Published: August 12th 2010August 12th 2010
This one was getting a bit long, so I took mercy on you all and decided it should be a two-parter...
I’ll start with a question. What do you do? Go on, tell me.
Any fellow philosophy graduates will point out that this can be interpreted in a number of ways. Linguistically it is ambiguous: if designed to focus on the present, it would be worded ‘what are you doing?’; neither does it isolate the past, but surely can’t expect future prediction. Chronology notwithstanding, the question is vague: one ‘does’ many things, consciously or otherwise, simultaneously or over time; are we asking what I enjoy doing, or what I do frequently, notably, or well?
The fact is though that not one of you would ever waste the time that I just did considering any such permutations, because the question is a conversation staple, and you all know exactly what is meant by it. Hell, I dare say that some of you had to check yourselves, lest you launch into the stock answer that has pulled you through many a nervous cocktail party conversation. It’s still tricky to paraphrase accurately though: “What do you do for a living?” is perhaps the best attempt, but it smuggles ambiguities that can be addressed only separately by such alternatives as “What do you do all day?”, “What is your current job?” and “What would you say is your ‘career’?”.
Ok, ok, perhaps I’ve given more thought to the exact meaning of these four simple words than is strictly necessary, but I’ve done so with good reason. I won’t kid myself that I’m alone in this, but the reason for tonight’s blog is that I, more than most, have never really come up with a satisfactory answer to The Question.
What do I do? Well, in keeping with the excessively analytical tone of my introduction, I intend to answer in a number of ways (and tenses): What have I done - back home? What have I been doing - in Australia? What am I good at doing? What would I like to do? What WILL I actually do in the end? So, you’re getting four courses of fact with a dessert of wild speculation. It’s all a bit all about me, but hey, if you’re jealous, write your own blog…
2003-’09: The Wilderness Years
This is The Real CV (or ‘resumé’ for local readers) - a warts and all run down of jobs that I’ve had, leaving plenty unspoken from before graduation, but every story needs a starting point and I choose that summer seven years ago. You see, not only had I got The Degree - arts, red brick, 2:1, job done - but I’d got The Job as well. KPMG, Corporate Finance, top employer don’t you know. That’s me sorted then, and Dad toasting the success with his mates in the Bell & Cross. In hindsight, I should have taken one of the other two offers on the table, from Carillion and National Express.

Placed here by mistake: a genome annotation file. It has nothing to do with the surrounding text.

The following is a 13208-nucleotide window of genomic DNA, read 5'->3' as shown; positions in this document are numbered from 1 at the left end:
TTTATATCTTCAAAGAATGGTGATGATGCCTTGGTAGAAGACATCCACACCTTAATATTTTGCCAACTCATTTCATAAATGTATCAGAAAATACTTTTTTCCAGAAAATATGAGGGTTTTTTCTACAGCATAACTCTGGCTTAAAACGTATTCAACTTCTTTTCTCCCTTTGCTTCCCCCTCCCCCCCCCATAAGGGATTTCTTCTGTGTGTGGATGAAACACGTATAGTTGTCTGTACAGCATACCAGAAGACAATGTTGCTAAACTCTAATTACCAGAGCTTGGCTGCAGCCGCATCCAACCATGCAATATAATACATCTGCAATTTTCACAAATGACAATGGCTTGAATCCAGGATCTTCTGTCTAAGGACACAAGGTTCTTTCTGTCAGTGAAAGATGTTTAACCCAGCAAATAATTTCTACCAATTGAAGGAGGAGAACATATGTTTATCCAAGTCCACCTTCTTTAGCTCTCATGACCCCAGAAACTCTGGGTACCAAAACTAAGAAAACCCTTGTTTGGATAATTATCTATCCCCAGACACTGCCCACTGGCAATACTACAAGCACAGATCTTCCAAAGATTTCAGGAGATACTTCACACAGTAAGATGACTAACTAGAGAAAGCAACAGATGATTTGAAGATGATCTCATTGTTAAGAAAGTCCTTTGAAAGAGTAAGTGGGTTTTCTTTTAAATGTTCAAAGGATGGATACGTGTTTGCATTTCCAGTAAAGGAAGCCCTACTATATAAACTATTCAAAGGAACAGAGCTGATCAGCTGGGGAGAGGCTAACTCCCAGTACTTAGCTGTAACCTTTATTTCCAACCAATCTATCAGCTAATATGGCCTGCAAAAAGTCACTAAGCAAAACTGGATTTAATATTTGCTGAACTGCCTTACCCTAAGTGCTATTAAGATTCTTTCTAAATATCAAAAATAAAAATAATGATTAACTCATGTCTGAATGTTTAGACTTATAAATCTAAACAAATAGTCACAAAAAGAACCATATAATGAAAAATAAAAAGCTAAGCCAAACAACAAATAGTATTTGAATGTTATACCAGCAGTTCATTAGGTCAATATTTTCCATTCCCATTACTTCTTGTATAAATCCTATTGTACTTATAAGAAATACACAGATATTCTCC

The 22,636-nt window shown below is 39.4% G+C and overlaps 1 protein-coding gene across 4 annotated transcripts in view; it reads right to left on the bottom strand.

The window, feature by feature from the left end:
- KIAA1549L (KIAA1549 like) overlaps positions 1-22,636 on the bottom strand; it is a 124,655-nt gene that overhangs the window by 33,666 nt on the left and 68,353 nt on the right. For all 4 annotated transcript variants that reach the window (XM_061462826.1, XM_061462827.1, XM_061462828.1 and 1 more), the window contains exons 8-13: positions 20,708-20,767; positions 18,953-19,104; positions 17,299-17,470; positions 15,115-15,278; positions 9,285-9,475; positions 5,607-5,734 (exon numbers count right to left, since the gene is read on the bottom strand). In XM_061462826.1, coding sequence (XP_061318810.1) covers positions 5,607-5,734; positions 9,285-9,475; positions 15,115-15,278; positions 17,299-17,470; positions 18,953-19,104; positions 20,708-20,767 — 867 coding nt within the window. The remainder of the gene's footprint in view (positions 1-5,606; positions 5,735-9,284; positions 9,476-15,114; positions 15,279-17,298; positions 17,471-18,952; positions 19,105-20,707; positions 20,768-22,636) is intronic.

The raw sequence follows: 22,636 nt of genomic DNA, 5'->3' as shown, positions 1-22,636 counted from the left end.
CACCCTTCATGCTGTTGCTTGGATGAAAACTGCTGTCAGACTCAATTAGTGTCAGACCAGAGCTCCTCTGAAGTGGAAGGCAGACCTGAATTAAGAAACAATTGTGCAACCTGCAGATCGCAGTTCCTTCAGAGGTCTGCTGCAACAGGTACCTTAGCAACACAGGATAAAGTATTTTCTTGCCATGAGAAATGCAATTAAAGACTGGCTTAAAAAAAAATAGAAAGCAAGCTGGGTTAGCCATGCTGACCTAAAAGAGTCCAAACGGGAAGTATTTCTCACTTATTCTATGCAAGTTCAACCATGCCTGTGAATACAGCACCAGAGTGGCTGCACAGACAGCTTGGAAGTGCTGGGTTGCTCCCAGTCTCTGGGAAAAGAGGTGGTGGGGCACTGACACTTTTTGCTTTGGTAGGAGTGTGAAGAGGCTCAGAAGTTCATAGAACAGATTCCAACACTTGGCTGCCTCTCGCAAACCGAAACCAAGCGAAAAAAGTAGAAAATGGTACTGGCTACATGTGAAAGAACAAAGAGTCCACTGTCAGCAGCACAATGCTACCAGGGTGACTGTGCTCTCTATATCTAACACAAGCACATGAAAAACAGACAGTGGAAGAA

You see, I’m good with numbers. No worries with adding and subtracting and what have you. Have you seen Rain Man though? Where the numbers don’t make sense as soon as it’s currency? Yup, finance really isn’t for me. Don’t get me wrong, KPMG claim to employ ‘great people’ and that’s exactly what they do; I had a great time during my year there and made some awesome friends, a few of whom I still have today. Key to this rapport was the success of the Friday Club - a meeting of minds over beer(s) and a sandwich, coordinated by my weekly inspirational emails and associated social initiatives. The people were just my type; the work wasn’t.
Onwards and downwards then, to London. Free from the shackles of corporate drudgery I headed south to pursue my dream - well that’s one way of looking at it. At the very least it was something to do and I’m glad I did it. Studying journalism with pub work on the side was great fun, and once qualified I grasped what looked like a golden opportunity. England was to have its first national sports newspaper, and I was on the inaugural writing team! All we had to do was show the market what the paper could be, through mock copies and a website, and the funding would materialise.
Azzy was his name, this guy, and man he was enthusiastic. Really made us all want to work for him, day after day, for free. It was such fun, really it was, and again I made great friends; press passes to a range of sporting events and an intriguing drinking session with John Barnes were not to be sniffed at either, but when Azzy absconded to New York after nine months of false promises and tens of thousands of unpublished words, it’s fair to say that journalism and I had got off somewhat on the wrong foot…